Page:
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Human-readable data storage format - tips?

This is a discussion on Human-readable data storage format - tips? within the Tech Board forums, part of the Community Boards category; I am trying to separate data from code in order to reduce bugs, development time and sanity. So basically what ...

  1. #1
    C++まいる!Cをこわせ! Elysia's Avatar
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    Human-readable data storage format - tips?

    I am trying to separate data from code in order to reduce bugs, development time and sanity. So basically what I want is a file that describes an event system. It describes WHAT happens when WHAT happens, basically. Now, I need a file format to store this so I can parse it and apply it later in the code.

    To that end, I am searching for good data storage formats. The requirements that I have are:

    - Human readable (I am going to write this, obviously)
    - Validation support (e.g. schemas)
    - Good FREE tool support for validating the files (I am NOT going to receive this data dynamically, so I DON'T need a library)
    - Easy to use
    - Must be support for parsing and reading from VBA (for use inside Access)
    - Would be nice if there is a good IDE/Editor for writing the file format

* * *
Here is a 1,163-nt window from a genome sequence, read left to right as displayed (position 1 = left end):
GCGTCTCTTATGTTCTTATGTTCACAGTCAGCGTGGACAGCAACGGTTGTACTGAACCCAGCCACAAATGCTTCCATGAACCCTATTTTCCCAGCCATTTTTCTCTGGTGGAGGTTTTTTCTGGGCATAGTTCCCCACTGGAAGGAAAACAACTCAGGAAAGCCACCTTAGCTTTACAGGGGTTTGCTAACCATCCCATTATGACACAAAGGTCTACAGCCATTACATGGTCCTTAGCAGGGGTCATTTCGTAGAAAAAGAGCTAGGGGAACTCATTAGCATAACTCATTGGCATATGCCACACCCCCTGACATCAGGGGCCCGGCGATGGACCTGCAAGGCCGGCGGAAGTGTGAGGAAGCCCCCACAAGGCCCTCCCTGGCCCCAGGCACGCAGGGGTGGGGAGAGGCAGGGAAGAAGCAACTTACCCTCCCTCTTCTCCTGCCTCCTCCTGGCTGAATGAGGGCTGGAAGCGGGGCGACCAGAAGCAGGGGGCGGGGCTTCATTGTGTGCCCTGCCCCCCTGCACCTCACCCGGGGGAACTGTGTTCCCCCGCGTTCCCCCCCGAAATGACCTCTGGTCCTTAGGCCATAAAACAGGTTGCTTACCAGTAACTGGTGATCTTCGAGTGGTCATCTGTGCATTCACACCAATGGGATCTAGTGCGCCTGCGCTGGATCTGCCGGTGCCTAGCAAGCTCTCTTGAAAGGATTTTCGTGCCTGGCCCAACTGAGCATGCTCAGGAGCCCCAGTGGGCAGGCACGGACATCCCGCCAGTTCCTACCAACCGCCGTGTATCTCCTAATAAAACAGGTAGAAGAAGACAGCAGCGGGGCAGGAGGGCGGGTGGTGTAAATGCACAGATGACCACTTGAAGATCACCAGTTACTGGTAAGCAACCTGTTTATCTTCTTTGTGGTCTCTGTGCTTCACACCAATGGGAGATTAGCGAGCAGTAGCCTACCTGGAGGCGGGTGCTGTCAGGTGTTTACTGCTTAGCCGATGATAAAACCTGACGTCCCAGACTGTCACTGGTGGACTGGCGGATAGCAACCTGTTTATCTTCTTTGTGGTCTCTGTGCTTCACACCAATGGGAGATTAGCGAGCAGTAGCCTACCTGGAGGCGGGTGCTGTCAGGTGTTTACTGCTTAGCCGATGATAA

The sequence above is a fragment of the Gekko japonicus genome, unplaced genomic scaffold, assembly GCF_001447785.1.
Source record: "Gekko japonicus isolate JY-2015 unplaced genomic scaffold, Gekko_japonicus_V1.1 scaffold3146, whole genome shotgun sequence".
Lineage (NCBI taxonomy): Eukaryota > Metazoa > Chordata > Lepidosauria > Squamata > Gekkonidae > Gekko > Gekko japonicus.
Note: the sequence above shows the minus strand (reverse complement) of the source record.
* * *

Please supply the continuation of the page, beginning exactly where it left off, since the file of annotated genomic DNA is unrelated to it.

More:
So I've been looking some, and the formats I know are: XML, JSON and YAML.

    XML is big, fast and difficult to use.

    I can't seem to find any good tools for JSON. All I find are libraries, which are mostly useless to me. I am not planning on receiving data dynamically, so I don't want to write code to verify it. I just want a good tool.

    YAML gives almost zero results when looking for tools.

    I may relent on the library bit if it's easy to implement and its output rich (I don't need something that just says that the file doesn't pass validation), but I'd rather not code it.

    So that's why I thought I'd borrow some experience of some of the members here to validate my options. Keep in mind, this isn't a commercial project, so I don't intend to pay for simple tools that works with very simple file formats.